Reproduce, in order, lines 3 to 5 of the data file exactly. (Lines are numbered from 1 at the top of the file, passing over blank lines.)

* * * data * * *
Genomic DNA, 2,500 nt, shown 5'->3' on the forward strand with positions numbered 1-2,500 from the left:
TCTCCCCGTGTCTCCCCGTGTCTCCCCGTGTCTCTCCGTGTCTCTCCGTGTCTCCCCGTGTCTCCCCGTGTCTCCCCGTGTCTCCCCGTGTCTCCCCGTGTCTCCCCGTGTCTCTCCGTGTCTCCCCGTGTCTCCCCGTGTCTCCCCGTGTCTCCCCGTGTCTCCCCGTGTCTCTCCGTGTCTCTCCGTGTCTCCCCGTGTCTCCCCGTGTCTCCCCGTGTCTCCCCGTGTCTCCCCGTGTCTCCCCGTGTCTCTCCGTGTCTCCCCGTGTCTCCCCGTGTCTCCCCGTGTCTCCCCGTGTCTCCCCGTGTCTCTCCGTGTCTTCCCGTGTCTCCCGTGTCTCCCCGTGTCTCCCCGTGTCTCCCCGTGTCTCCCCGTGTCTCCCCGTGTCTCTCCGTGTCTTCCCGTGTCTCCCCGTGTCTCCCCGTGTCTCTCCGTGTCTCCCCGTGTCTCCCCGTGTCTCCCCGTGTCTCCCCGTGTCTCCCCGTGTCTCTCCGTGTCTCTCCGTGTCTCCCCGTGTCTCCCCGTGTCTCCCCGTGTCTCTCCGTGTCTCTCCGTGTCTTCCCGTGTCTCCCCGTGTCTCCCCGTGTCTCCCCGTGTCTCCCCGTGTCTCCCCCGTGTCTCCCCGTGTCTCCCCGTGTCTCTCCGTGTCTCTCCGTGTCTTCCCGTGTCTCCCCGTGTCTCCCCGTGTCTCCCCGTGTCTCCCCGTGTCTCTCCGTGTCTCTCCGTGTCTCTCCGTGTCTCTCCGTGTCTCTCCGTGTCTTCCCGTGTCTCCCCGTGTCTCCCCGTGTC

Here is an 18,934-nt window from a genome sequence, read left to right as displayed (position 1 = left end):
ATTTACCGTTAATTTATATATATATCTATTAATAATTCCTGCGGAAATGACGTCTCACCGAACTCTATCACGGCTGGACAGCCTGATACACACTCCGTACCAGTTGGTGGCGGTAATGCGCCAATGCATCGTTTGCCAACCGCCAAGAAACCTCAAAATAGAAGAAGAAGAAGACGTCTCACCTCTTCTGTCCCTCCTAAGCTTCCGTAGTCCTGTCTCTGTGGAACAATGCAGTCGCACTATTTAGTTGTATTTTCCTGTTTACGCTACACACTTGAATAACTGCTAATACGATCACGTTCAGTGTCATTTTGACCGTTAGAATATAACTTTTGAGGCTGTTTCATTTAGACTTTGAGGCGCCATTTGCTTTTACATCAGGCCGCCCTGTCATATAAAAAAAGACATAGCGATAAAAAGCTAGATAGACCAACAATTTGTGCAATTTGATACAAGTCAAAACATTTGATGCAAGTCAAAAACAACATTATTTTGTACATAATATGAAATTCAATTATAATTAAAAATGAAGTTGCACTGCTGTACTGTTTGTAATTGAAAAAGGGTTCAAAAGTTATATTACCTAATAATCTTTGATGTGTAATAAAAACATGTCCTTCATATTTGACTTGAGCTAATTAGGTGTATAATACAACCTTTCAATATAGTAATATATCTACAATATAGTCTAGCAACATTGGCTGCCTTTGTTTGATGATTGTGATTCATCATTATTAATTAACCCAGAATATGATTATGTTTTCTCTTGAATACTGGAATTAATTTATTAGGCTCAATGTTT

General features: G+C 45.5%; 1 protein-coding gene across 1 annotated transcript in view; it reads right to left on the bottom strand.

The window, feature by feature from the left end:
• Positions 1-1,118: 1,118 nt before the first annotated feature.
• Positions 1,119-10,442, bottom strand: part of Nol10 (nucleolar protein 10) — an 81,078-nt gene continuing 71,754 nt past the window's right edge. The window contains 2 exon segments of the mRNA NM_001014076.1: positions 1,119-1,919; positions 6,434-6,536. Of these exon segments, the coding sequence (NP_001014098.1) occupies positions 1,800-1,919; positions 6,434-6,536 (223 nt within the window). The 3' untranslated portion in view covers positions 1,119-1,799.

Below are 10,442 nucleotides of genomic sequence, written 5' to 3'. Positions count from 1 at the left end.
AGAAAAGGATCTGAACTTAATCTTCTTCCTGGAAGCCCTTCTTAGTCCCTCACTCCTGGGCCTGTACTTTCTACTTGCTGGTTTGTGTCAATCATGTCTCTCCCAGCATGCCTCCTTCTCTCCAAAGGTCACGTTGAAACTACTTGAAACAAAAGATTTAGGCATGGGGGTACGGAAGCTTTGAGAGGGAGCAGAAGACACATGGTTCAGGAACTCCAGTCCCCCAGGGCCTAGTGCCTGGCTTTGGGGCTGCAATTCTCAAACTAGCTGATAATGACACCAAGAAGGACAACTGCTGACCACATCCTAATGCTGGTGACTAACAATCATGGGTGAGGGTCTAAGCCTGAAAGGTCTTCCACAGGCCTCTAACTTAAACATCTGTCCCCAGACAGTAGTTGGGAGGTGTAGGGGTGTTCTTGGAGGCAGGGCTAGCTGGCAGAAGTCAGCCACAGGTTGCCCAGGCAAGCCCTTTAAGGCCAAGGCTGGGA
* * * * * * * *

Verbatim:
Here is an 18,934-nt window from a genome sequence, read left to right as displayed (position 1 = left end):
ATTTACCGTTAATTTATATATATATCTATTAATAATTCCTGCGGAAATGACGTCTCACCGAACTCTATCACGGCTGGACAGCCTGATACACACTCCGTACCAGTTGGTGGCGGTAATGCGCCAATGCATCGTTTGCCAACCGCCAAGAAACCTCAAAATAGAAGAAGAAGAAGACGTCTCACCTCTTCTGTCCCTCCTAAGCTTCCGTAGTCCTGTCTCTGTGGAACAATGCAGTCGCACTATTTAGTTGTATTTTCCTGTTTACGCTACACACTTGAATAACTGCTAATACGATCACGTTCAGTGTCATTTTGACCGTTAGAATATAACTTTTGAGGCTGTTTCATTTAGACTTTGAGGCGCCATTTGCTTTTACATCAGGCCGCCCTGTCATATAAAAAAAGACATAGCGATAAAAAGCTAGATAGACCAACAATTTGTGCAATTTGATACAAGTCAAAACATTTGATGCAAGTCAAAAACAACATTATTTTGTACATAATATGAAATTCAATTATAATTAAAAATGAAGTTGCACTGCTGTACTGTTTGTAATTGAAAAAGGGTTCAAAAGTTATATTACCTAATAATCTTTGATGTGTAATAAAAACATGTCCTTCATATTTGACTTGAGCTAATTAGGTGTATAATACAACCTTTCAATATAGTAATATATCTACAATATAGTCTAGCAACATTGGCTGCCTTTGTTTGATGATTGTGATTCATCATTATTAATTAACCCAGAATATGATTATGTTTTCTCTTGAATACTGGAATTAATTTATTAGGCTCAATGTTT

General features: G+C 45.5%; 1 protein-coding gene across 1 annotated transcript in view; it reads right to left on the bottom strand.